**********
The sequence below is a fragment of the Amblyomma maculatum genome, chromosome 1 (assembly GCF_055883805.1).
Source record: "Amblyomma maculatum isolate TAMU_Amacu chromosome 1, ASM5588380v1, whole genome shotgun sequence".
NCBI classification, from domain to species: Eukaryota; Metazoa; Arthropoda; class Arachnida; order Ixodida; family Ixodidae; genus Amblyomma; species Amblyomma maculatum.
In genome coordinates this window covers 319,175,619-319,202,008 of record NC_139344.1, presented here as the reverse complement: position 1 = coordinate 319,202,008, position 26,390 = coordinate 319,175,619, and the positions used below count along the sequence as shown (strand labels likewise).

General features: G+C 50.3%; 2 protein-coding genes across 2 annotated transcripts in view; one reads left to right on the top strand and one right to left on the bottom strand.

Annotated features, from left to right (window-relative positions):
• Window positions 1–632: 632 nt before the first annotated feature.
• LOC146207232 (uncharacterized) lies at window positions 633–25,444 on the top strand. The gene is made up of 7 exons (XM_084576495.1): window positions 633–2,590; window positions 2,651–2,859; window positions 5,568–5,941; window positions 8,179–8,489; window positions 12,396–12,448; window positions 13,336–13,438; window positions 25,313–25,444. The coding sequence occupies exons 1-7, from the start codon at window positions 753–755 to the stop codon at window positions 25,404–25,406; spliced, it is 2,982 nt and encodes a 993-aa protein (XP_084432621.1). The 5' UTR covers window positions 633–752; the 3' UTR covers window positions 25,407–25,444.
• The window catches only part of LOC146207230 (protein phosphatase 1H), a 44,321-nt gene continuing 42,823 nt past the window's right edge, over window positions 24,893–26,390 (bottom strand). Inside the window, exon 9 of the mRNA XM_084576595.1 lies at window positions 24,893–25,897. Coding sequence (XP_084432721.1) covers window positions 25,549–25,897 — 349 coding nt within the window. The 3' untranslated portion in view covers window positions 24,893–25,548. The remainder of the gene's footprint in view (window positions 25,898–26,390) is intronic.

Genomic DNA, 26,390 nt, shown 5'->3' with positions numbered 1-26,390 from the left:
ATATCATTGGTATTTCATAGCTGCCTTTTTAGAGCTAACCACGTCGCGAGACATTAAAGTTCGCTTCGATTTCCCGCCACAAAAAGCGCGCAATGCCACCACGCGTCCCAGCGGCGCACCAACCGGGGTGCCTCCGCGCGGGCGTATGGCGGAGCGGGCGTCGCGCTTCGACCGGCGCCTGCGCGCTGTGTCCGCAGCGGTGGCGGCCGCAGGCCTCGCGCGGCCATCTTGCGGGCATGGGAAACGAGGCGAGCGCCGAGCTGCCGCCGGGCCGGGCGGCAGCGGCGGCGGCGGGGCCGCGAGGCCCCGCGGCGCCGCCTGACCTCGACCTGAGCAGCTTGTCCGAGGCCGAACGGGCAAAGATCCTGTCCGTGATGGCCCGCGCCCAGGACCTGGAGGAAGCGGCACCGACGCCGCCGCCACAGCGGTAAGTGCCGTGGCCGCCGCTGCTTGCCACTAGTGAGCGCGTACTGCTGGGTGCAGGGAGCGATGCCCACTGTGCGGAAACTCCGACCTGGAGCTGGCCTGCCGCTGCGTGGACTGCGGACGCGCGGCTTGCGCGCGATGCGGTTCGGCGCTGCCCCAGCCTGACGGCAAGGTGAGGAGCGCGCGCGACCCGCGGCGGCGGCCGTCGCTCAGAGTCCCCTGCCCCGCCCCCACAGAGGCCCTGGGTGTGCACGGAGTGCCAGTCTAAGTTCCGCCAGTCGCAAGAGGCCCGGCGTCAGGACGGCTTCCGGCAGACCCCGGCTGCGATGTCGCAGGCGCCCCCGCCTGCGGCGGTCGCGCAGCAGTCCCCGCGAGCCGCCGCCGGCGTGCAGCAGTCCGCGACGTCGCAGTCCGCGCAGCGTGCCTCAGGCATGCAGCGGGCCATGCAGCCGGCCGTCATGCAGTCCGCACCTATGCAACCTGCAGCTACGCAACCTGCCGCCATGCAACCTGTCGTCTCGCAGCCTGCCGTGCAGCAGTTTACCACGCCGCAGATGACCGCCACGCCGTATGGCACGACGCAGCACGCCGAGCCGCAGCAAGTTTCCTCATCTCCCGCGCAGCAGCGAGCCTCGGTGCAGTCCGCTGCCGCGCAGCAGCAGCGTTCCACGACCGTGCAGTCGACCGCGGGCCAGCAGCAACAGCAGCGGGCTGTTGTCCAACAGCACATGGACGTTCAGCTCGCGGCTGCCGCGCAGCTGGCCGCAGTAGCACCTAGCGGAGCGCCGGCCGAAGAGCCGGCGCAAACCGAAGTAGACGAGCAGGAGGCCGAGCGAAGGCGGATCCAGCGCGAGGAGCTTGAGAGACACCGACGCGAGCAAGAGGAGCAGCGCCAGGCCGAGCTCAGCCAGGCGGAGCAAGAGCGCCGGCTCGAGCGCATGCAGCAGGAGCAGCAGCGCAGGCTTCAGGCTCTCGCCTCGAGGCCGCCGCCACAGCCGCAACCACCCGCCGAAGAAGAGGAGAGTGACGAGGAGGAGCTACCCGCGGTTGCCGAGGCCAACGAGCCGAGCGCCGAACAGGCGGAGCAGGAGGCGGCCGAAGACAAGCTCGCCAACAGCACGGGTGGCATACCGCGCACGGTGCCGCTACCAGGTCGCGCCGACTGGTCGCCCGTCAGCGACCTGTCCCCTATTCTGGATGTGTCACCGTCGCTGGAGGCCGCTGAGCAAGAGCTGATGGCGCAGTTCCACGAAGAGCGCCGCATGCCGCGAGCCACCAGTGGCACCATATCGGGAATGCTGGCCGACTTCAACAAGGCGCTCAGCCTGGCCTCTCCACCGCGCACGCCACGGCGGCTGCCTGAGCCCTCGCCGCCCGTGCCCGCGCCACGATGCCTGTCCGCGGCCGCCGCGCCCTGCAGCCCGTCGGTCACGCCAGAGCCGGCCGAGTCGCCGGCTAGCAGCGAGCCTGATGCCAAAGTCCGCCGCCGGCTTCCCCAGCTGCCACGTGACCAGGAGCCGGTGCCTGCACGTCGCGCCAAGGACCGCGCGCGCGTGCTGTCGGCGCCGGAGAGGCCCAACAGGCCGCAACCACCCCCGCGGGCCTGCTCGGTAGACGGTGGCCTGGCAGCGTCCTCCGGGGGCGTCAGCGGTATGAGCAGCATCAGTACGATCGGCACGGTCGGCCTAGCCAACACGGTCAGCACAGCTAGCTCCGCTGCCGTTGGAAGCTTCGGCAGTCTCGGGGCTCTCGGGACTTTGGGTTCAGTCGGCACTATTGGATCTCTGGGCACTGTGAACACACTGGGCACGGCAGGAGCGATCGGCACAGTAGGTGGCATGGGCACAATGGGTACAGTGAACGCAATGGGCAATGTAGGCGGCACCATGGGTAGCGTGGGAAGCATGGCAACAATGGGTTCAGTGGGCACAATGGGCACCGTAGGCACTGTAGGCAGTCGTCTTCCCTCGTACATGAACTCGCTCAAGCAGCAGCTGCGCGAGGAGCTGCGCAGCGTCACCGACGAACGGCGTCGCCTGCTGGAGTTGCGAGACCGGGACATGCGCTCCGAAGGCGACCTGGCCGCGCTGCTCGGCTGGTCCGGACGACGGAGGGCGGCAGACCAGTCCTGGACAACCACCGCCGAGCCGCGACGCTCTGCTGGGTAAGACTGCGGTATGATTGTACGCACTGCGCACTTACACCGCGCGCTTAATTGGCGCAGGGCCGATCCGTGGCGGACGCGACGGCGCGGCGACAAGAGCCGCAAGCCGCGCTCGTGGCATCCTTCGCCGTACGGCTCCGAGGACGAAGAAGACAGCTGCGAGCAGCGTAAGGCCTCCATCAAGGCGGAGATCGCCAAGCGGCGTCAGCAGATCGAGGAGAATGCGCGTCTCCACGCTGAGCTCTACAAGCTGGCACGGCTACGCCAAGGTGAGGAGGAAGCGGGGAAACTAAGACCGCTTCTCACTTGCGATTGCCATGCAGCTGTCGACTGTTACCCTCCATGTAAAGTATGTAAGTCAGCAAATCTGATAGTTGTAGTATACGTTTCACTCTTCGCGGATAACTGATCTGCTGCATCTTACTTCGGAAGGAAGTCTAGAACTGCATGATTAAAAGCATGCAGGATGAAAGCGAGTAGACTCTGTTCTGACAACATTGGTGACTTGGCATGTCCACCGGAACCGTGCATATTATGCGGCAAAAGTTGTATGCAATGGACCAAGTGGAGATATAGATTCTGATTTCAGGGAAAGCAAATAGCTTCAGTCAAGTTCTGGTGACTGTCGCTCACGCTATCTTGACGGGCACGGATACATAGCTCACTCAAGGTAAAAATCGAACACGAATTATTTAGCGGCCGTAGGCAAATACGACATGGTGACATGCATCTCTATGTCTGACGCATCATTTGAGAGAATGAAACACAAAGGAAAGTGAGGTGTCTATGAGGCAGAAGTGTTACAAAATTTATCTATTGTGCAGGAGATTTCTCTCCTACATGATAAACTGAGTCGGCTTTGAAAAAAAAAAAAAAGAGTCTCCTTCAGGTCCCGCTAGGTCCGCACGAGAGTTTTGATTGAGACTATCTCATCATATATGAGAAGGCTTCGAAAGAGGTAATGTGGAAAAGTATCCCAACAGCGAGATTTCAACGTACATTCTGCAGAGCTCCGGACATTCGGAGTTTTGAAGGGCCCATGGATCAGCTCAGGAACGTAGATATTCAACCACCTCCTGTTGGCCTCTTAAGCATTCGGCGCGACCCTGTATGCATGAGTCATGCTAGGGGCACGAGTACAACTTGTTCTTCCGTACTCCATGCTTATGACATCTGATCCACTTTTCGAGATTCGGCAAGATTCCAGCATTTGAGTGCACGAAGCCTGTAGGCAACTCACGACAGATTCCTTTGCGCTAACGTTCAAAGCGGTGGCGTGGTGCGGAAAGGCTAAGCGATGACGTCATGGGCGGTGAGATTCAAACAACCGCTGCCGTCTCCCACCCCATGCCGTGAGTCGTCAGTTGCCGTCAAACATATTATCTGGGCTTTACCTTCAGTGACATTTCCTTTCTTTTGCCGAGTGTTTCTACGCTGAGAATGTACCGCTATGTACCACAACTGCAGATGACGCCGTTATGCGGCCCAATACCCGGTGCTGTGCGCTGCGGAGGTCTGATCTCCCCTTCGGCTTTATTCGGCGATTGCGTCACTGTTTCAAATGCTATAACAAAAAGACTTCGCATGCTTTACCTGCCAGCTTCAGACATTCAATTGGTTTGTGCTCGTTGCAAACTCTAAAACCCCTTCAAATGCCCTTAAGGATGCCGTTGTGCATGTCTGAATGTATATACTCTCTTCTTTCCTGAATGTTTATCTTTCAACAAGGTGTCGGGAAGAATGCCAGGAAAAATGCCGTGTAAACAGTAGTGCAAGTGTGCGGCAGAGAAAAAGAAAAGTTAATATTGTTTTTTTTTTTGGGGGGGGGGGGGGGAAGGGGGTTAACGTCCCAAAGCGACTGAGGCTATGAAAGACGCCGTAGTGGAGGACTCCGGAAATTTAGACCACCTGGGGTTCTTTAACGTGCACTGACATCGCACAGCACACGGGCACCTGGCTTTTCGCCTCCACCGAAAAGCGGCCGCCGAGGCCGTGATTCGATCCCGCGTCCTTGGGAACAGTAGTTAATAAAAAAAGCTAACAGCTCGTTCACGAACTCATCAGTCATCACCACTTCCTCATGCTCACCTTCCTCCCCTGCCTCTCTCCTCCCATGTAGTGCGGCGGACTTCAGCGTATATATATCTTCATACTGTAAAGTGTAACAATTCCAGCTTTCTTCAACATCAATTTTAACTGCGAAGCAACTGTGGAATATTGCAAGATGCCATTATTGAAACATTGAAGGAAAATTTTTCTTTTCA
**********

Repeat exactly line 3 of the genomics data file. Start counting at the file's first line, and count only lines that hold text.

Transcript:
NCBI classification, from domain to species: Eukaryota; Metazoa; Arthropoda; class Arachnida; order Ixodida; family Ixodidae; genus Amblyomma; species Amblyomma maculatum.